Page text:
I used the following result in another post without providing proof (because I couldn't prove it):

$$k^a=\sum_{m=1}^b\left ( c_m^a\prod_{n\neq m} \frac{k-c_n}{c_m-c_n} \right ),$$

where $a$ and $b$ are non-negative integers, $b>a$, each $c_j\in\mathbb{C}$, each $|c_j|>0$, and each $c_j$ is unique. The product runs from $n=1$ to $b$ but skips $m$.

How can we prove this?

  • 1
    $\begingroup$ The "each $|c_j|>0$" condition is clearly spurious. $\endgroup$ – darij grinberg Oct 8 '14 at 0:33

Given $\{c_n\}_{n=1}^b$ (where $c_n \not= c_m$ for $n\not = m$) we define

$$h(z) = \prod_{n=1}^b (z-c_n)$$ Then

$$h'(c_m) = \prod_{n\not = m}^b (c_m-c_n)$$

Using this the right hand side minus the left hand side of your equality can be written

$$g(z)\equiv \sum_{m=1}^bc_m^a\frac{h(z)}{h'(c_m)(z-c_m)} - z^a$$

which is a polynomial of degree $b-1$ satisfying (since $\lim_{z\to c_m} \frac{h(z)}{z-c_m} = h'(c_m)$)

$$g(c_n) = 0,~~~~n=1,2,\ldots,b$$

thus $g(z) \equiv 0$ as no non-zero polynomial of degree $b-1$ can have more than $b-1$ roots. Note that we do not need the restriction $|c_i|>0$.

For the case $b=a+1$ there is an even simpler proof. See this related question.

  • 1
    $\begingroup$ An elegant answer. $\endgroup$ – SDiv Oct 8 '14 at 8:34

Start by encoding the sum call it $S_b$ using residues. We have by inspection that $$S_b = \sum_{m=1}^b \mathrm{Res} \left(f(z); z=c_m\right)$$ where $$f(z) = \frac{z^a}{k-z} \prod_{n=1}^b \frac{k-c_n}{z-c_n}$$ and $c_m\ne k$ and $b>a.$

We can therefore collect $S_b$ by integrating f(z) around a contour that encloses the $b+1$ poles. We will then use the residue at infinity to evaluate the sum of the residues inside the contour.

Now the residue at infinity of $f(z)$ is given by $$\mathrm{Res} \left(-\frac{1}{z^2} f\left(\frac{1}{z}\right); z=0\right).$$ The functional term becomes $$-\frac{1}{z^2} \frac{1}{z^a}\frac{1}{k-1/z} \prod_{n=1}^b \frac{k-c_n}{1/z-c_n} = -\frac{1}{z^2} \frac{1}{z^a}\frac{z}{zk-1} \prod_{n=1}^b \frac{z(k-c_n)}{1-zc_n} \\ = -\frac{1}{z^2} \frac{z^{b+1}}{z^a}\frac{1}{zk-1} \prod_{n=1}^b \frac{k-c_n}{1-zc_n} = \frac{1}{z^{a-b+1}}\frac{1}{1-zk} \prod_{n=1}^b \frac{k-c_n}{1-zc_n}.$$

But we have $b>a$ and hence $b-a-1 > -1$ or $b-a-1\ge 0$ so the term is in fact $$ z^{b-a-1} \frac{1}{1-zk} \prod_{n=1}^b \frac{k-c_n}{1-zc_n}.$$ and the residue at zero of the substituted function is zero.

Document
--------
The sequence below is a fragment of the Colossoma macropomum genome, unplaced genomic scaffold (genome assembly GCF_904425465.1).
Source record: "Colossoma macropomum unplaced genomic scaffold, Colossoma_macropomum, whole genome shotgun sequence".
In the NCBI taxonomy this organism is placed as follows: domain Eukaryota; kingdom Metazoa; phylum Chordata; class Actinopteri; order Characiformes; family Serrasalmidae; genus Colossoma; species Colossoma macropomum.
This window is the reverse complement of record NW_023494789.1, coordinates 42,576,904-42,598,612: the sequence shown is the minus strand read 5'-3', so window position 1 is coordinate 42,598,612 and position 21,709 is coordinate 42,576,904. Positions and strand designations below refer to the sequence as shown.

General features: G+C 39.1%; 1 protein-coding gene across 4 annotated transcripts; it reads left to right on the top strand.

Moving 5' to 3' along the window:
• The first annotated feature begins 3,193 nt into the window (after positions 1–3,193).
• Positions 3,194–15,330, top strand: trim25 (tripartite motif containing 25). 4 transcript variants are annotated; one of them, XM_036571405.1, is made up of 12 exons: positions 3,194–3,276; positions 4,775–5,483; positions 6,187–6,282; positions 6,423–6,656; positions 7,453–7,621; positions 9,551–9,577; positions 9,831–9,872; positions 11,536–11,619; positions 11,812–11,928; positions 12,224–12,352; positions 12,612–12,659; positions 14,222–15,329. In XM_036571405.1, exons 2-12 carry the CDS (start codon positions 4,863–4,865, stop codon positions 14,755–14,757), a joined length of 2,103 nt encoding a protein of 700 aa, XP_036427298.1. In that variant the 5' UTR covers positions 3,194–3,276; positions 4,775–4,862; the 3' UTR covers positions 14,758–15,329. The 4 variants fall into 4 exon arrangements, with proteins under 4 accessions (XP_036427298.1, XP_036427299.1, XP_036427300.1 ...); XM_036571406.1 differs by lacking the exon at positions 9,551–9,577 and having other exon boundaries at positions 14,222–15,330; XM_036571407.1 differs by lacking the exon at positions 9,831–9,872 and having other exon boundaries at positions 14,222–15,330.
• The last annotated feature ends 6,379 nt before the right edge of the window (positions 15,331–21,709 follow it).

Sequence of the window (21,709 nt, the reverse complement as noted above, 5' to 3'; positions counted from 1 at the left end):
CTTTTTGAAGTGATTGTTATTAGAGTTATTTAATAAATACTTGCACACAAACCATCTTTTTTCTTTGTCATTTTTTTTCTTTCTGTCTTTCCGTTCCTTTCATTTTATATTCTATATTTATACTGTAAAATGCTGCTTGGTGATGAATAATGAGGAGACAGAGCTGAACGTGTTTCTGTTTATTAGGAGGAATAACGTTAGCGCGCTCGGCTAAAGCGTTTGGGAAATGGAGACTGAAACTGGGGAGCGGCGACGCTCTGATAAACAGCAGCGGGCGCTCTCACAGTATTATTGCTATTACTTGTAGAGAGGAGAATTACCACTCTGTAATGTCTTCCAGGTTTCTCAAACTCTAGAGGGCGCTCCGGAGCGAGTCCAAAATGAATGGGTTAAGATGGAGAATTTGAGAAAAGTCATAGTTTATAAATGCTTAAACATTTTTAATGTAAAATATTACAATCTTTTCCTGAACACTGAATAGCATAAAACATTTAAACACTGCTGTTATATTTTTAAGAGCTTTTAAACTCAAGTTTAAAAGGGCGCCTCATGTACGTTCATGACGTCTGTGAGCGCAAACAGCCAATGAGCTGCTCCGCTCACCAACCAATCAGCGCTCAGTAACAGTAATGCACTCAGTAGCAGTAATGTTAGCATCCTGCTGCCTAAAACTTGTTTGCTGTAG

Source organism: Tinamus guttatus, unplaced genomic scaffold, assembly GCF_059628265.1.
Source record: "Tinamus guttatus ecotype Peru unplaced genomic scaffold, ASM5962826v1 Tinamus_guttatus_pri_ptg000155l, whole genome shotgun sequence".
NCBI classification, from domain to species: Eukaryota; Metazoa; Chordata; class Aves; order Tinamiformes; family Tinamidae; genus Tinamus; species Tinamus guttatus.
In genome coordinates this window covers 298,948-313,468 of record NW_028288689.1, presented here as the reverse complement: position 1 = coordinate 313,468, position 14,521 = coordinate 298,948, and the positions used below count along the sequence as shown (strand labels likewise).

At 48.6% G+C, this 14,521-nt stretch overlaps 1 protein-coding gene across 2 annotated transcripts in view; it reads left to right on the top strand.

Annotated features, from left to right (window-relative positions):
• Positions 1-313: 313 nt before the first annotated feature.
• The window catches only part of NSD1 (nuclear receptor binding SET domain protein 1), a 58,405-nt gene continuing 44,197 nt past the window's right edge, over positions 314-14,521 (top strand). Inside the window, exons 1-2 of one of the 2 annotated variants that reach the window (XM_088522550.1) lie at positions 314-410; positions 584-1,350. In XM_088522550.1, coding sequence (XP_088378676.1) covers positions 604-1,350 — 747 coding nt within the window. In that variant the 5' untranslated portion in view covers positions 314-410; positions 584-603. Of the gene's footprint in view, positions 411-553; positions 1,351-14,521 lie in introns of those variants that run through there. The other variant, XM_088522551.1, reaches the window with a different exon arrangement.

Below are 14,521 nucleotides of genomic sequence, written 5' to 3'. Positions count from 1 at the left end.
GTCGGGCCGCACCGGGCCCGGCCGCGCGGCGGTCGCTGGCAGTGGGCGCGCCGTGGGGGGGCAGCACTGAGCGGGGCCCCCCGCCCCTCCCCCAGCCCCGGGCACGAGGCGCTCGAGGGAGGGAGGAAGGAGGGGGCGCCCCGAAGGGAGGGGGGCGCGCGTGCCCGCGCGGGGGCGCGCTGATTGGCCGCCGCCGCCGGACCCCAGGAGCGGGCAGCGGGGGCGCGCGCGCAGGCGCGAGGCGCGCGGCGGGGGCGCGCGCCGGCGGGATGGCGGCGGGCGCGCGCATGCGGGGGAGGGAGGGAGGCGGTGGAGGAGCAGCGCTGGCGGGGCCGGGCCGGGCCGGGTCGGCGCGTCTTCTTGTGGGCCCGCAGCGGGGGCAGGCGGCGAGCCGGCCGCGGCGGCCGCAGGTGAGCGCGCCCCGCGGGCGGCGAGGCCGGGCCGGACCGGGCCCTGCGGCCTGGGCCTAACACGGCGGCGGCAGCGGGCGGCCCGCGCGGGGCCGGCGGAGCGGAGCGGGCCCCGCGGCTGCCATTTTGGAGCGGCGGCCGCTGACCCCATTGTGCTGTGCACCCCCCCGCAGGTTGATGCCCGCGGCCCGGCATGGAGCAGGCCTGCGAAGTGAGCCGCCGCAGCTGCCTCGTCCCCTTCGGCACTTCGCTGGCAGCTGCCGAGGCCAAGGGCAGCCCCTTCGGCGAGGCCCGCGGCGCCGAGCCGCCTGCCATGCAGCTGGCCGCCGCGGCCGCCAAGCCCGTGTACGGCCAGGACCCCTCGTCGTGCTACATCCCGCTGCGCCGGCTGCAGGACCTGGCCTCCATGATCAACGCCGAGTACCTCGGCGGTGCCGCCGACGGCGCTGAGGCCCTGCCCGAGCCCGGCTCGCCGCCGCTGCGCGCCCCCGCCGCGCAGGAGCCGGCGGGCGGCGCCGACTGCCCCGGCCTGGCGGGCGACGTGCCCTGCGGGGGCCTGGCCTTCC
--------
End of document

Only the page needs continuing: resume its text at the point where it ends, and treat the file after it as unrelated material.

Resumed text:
This means that $$S_b = -\mathrm{Res} \left(f(z); z=k\right)$$ which gives $$k^a \prod_{n=1}^b \frac{k-c_n}{k-c_n} = k^a,$$ done.

Addendum I. As an alternative to using the residue at infinity we could have used a circular contour enclosing all $b+1$ poles and observed that the integral along this contour goes to zero since on this circle we have

$$f(z) \in \Theta\left(R^{a-1} \times R^{-b}\right) = \Theta\left(R^{a-b-1}\right)$$ and $$\lim_{R\to\infty} 2\pi R \times R^{a-b-1} = 2\pi \lim_{R\to\infty} R^{a-b} = 0$$ because $b>a.$ This has the advantage of working for $a$ a positive real parameter as opposed to a positive integer only.

Addendum II. The case $k=c_m$ for some $m$ gives $$\sum_{m=1}^b\left(c_m^a\prod_{n\neq m} \frac{k-c_n}{c_m-c_n} \right) = k^a$$ because all the products vanish except the one for $c_m = k.$

A similar calculation can be found at this MSE link.

  • $\begingroup$ Thanks for the solution to a more general problem. It seems from your Addendum I that the expression in the question should hold for non-integer $a$. I played with some numbers and it only seems to hold for integers. Perhaps I have interpreted your answer incorrectly? $\endgroup$ – SDiv Oct 8 '14 at 8:38
  • $\begingroup$ Thanks for this observation. I also checked non-integer values but I get a match of the original formula and my residue formula for rational values, which seems intuitive by continuity. But the matching values are not equal to $k^a$ and this is because my proof does not go through in this case since $z^a = \exp(a\log(z))$ for non-integer $a$ introduces the branch cut of the logarithm, which crosses the contour and invalidates the residue calculation. $\endgroup$ – Marko Riedel Oct 8 '14 at 11:26

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